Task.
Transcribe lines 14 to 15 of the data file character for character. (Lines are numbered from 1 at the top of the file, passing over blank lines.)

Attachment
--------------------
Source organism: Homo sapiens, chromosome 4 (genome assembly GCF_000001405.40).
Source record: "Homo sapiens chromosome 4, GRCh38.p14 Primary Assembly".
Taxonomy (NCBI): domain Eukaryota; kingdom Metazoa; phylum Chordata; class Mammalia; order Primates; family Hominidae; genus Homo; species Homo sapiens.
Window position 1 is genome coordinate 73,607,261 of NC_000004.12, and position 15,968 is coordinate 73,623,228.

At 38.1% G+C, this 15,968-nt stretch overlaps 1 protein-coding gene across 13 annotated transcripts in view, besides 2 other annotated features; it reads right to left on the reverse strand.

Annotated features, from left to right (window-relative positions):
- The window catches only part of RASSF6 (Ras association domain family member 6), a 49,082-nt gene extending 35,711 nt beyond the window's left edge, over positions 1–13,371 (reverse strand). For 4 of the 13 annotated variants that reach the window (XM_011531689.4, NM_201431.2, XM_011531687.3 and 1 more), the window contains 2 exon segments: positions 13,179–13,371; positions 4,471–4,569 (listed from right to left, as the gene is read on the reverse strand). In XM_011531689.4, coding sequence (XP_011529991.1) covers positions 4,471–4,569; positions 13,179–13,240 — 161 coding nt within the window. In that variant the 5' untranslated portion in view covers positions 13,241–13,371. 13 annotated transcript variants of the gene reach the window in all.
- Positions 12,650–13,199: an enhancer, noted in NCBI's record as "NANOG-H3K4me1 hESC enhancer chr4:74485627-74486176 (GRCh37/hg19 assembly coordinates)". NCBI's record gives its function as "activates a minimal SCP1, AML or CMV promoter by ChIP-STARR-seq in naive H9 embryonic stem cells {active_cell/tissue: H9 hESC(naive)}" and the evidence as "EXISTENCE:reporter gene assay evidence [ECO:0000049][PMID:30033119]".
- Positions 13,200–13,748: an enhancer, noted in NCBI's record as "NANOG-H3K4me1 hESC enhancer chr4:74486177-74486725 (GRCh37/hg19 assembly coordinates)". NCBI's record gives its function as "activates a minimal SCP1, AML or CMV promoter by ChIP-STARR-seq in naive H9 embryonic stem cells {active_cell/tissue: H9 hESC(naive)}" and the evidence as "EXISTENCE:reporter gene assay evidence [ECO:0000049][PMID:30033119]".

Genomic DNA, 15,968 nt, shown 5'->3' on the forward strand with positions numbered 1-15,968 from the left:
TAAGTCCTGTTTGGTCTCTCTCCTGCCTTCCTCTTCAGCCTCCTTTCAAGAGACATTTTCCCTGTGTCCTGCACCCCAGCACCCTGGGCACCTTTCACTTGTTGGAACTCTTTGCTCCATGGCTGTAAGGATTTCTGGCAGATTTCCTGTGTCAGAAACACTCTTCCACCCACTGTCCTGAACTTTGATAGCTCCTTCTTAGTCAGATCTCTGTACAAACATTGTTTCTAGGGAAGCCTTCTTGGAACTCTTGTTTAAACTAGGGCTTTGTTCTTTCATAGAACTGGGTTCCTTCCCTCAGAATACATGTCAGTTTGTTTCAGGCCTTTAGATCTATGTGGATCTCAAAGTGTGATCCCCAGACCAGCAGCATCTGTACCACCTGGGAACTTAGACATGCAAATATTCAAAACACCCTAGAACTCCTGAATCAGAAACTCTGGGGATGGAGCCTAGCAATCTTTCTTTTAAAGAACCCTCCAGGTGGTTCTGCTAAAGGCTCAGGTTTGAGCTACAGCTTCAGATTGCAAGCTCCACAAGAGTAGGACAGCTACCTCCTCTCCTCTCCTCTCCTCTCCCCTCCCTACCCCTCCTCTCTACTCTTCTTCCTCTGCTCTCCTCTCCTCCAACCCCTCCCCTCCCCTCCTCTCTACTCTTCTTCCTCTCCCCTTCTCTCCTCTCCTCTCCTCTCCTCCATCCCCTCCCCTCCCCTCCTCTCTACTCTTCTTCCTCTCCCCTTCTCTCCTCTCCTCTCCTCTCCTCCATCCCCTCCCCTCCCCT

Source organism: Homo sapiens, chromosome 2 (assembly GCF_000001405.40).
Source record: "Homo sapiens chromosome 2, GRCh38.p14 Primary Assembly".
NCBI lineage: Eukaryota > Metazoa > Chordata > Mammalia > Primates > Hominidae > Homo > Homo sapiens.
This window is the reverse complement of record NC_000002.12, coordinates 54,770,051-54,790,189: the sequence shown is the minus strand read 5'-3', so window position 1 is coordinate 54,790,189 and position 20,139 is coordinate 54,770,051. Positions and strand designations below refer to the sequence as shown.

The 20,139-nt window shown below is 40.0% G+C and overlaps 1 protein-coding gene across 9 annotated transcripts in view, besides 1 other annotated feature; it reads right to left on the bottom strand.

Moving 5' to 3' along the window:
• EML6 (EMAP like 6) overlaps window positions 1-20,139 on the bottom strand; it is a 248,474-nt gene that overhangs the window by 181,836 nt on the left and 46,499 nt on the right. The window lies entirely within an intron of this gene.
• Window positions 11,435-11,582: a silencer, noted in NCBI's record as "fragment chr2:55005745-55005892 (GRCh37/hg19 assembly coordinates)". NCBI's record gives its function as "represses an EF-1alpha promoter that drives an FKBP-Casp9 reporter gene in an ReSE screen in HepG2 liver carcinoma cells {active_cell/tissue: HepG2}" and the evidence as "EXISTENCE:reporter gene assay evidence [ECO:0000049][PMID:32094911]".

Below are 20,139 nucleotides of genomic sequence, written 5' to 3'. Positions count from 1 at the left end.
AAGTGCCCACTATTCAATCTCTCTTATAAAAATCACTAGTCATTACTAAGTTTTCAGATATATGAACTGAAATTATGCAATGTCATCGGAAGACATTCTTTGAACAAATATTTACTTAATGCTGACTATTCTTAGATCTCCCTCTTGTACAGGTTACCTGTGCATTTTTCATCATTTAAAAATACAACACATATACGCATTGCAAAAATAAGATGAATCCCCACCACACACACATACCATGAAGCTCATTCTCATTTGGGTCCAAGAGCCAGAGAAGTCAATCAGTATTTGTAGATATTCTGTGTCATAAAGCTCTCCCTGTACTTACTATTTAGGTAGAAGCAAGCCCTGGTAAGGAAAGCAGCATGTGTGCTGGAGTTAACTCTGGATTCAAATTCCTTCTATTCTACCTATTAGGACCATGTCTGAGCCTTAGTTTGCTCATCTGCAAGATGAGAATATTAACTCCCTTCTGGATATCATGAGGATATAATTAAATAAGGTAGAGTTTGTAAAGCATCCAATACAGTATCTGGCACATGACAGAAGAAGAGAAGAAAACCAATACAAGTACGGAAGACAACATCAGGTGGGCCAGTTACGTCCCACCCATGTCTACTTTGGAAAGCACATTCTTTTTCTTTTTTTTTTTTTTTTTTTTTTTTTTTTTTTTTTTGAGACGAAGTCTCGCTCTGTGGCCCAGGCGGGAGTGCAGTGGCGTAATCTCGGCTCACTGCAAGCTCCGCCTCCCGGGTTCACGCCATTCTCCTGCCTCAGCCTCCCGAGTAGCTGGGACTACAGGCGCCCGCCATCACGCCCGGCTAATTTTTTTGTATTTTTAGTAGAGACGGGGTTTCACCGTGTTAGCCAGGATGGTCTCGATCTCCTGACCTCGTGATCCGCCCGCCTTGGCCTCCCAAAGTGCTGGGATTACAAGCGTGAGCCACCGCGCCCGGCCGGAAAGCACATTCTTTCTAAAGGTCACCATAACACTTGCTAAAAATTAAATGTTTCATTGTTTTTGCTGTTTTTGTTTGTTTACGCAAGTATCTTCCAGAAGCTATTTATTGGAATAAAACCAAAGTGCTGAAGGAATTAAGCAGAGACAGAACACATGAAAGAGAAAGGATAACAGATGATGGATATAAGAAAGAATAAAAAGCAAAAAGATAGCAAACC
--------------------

NCBI lineage: Eukaryota > Metazoa > Chordata > Mammalia > Primates > Hominidae > Homo > Homo sapiens.
This window is the reverse complement of record NC_000002.12, coordinates 54,770,051-54,790,189: the sequence shown is the minus strand read 5'-3', so window position 1 is coordinate 54,790,189 and position 20,139 is coordinate 54,770,051. Positions and strand designations below refer to the sequence as shown.